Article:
France’s energy record is already very good – it has one of the lowest carbon footprints in Europe and is meeting its Kyoto Treaty obligations. France has seen energy consumption (calculated per unit of GDP) fall dramatically, with a reduction every year since 1982. It is already a world leader in other forms of renewable energy (producing 13% of its energy through renewables in 2004, notably through hydropower and biomass). PV growth has accelerated in the past year, as attractive tax rebates and other measures have taken effect. Further rapid growth in PV capacity in France is expected over the next decade.
While other European nations are nowadays discovering that they are too reliant on supplies of gas delivered from Russia and Central Asia, the French government has already set strategic targets for its overall energy policy. In the Energy Act of 2005, France established the following goals: to safeguard France’s energy independence and security of supply; to ensure competitive prices for industry and private consumers; and, finally, to fight against climate change and protect the environment.
The French government is promoting PV energy through feed-in tariffs – a rate paid to consumers for power fed back into the grid. At present this runs at €0.30/kWh in mainland France, with higher rates in Corsica and overseas départements (such as Martinique). Global trends in PV development favour small-scale, Building Integrated PV (BIPV) applications – and the government recognises this, by adding a premium for such schemes, reimbursing €0.55/kWh for BIPV generation.
Thanks to tax credits of up to 50% for PV production equipment, as well as the most attractive R&D tax credit climate in the whole of Europe, a number of new companies are expected to set up, or team up with French companies in order to develop the next generation of PV arrays.
One UK-based player that is already about to benefit from the predicted growth in PV sales is Europe's leading solar-energy company, Solarcentury, which specialises in building integrated solar-energy products. In March 2007, Solarcentury set up its French subsidiary in La Rochelle (in western France). According to Derry Newman, CEO, “The feed-in tariff in France is by far the most effective in Europe. With regional grants available in some areas on top of that, France is a very attractive market for us. Our building-integrated solar products are being specifically accredited for commercial and residential buildings in France, as we are determined that a wide variety of individuals and their buildings are given the very best opportunity to go solar.”
Kate Ambler | alfa
Laser sensor LAH-G1 - optical distance sensors with measurement value display
15.08.2017 | WayCon Positionsmesstechnik GmbH
Engineers find better way to detect nanoparticles
14.08.2017 | Washington University in St. Louis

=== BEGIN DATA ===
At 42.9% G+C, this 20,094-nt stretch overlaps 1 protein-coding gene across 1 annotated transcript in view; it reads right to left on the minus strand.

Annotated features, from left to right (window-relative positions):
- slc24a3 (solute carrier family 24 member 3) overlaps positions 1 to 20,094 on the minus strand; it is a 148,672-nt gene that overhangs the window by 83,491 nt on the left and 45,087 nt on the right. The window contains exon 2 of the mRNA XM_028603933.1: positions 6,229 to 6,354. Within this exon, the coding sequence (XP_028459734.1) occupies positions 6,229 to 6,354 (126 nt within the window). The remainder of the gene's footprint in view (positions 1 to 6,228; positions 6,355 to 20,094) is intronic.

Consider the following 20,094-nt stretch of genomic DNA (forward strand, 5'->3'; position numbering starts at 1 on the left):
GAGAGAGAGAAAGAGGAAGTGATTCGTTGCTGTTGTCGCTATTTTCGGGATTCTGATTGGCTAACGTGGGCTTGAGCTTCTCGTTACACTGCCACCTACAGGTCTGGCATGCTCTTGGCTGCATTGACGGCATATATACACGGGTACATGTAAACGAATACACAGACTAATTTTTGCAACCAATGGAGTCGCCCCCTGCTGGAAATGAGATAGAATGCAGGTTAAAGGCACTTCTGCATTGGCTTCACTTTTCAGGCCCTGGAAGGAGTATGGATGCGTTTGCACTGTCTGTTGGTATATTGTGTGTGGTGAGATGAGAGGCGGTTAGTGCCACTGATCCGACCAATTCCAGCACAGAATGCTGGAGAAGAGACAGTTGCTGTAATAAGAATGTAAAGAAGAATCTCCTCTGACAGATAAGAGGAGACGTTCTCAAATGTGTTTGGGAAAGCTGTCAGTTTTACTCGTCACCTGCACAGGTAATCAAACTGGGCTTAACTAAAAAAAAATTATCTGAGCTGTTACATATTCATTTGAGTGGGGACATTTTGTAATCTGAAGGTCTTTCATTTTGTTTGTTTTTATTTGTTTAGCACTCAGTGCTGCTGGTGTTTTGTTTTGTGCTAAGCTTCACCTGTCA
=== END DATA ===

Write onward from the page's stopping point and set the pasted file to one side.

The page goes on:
Whether you call it effervescent, fizzy, or sparkling, carbonated water is making a comeback as a beverage. Aside from quenching thirst, researchers at the University of Illinois at Urbana-Champaign have discovered a new use for these "bubbly" concoctions that will have major impact on the manufacturer of the world's thinnest, flattest, and one most useful materials -- graphene.
As graphene's popularity grows as an advanced "wonder" material, the speed and quality at which it can be manufactured will be paramount. With that in mind,...
Physicists at the University of Bonn have managed to create optical hollows and more complex patterns into which the light of a Bose-Einstein condensate flows. The creation of such highly low-loss structures for light is a prerequisite for complex light circuits, such as for quantum information processing for a new generation of computers. The researchers are now presenting their results in the journal Nature Photonics.
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For the first time, scientists have shown that circular RNA is linked to brain function. When a RNA molecule called Cdr1as was deleted from the genome of mice, the animals had problems filtering out unnecessary information – like patients suffering from neuropsychiatric disorders.
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An experimental small satellite has successfully collected and delivered data on a key measurement for predicting changes in Earth's climate.
The Radiometer Assessment using Vertically Aligned Nanotubes (RAVAN) CubeSat was launched into low-Earth orbit on Nov. 11, 2016, in order to test new...
A study led by scientists of the Max Planck Institute for the Structure and Dynamics of Matter (MPSD) at the Center for Free-Electron Laser Science in Hamburg presents evidence of the coexistence of superconductivity and “charge-density-waves” in compounds of the poorly-studied family of bismuthates. This observation opens up new perspectives for a deeper understanding of the phenomenon of high-temperature superconductivity, a topic which is at the core of condensed matter research since more than 30 years. The paper by Nicoletti et al has been published in the PNAS.
Since the beginning of the 20th century, superconductivity had been observed in some metals at temperatures only a few degrees above the absolute zero (minus...
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